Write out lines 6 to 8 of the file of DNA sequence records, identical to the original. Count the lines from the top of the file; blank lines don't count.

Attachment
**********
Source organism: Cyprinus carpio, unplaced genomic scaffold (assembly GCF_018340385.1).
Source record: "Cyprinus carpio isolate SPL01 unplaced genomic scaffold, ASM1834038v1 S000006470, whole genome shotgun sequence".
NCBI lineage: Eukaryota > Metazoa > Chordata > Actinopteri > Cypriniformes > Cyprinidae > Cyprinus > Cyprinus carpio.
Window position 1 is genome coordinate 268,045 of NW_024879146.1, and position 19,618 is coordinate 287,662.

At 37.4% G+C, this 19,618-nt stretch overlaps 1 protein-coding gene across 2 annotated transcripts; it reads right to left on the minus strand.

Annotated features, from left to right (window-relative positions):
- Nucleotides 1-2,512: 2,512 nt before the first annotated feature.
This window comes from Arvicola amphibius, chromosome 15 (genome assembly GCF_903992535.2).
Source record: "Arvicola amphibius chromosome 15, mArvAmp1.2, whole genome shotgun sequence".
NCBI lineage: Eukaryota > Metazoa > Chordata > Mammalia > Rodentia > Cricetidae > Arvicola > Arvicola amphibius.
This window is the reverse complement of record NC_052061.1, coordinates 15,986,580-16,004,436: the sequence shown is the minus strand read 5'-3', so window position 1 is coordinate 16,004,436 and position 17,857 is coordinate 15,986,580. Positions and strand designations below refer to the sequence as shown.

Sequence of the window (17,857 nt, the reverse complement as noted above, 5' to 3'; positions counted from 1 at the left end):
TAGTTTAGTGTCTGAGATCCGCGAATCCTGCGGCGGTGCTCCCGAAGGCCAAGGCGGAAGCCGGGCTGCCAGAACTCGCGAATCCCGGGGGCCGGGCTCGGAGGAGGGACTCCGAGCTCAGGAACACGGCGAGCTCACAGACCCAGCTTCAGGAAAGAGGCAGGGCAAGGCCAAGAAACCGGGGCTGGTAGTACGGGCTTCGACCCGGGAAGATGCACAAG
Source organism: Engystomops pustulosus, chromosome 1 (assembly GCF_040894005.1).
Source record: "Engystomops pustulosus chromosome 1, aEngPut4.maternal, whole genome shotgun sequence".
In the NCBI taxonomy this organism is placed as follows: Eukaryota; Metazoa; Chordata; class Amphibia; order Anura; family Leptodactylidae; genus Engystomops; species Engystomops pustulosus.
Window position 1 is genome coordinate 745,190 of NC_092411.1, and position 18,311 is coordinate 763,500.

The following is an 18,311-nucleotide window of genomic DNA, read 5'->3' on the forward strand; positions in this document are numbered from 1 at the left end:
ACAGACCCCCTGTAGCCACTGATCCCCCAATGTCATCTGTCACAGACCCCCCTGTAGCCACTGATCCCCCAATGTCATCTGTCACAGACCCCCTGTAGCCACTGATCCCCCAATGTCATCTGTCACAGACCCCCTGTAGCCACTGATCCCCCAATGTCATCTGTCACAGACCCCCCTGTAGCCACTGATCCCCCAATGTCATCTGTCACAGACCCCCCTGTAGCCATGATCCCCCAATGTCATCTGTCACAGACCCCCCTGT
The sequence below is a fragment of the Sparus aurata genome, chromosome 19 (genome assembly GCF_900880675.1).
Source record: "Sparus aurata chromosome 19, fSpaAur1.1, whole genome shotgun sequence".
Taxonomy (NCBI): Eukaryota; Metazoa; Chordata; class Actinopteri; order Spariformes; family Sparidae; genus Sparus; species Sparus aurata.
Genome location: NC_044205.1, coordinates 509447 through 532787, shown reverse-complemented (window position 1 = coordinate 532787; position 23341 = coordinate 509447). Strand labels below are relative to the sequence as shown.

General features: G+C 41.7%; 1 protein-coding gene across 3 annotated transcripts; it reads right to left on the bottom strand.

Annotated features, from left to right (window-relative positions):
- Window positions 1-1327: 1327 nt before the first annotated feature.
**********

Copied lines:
Annotated features, from left to right (window-relative positions):
- Nucleotides 1-2,512: 2,512 nt before the first annotated feature.
This window comes from Arvicola amphibius, chromosome 15 (genome assembly GCF_903992535.2).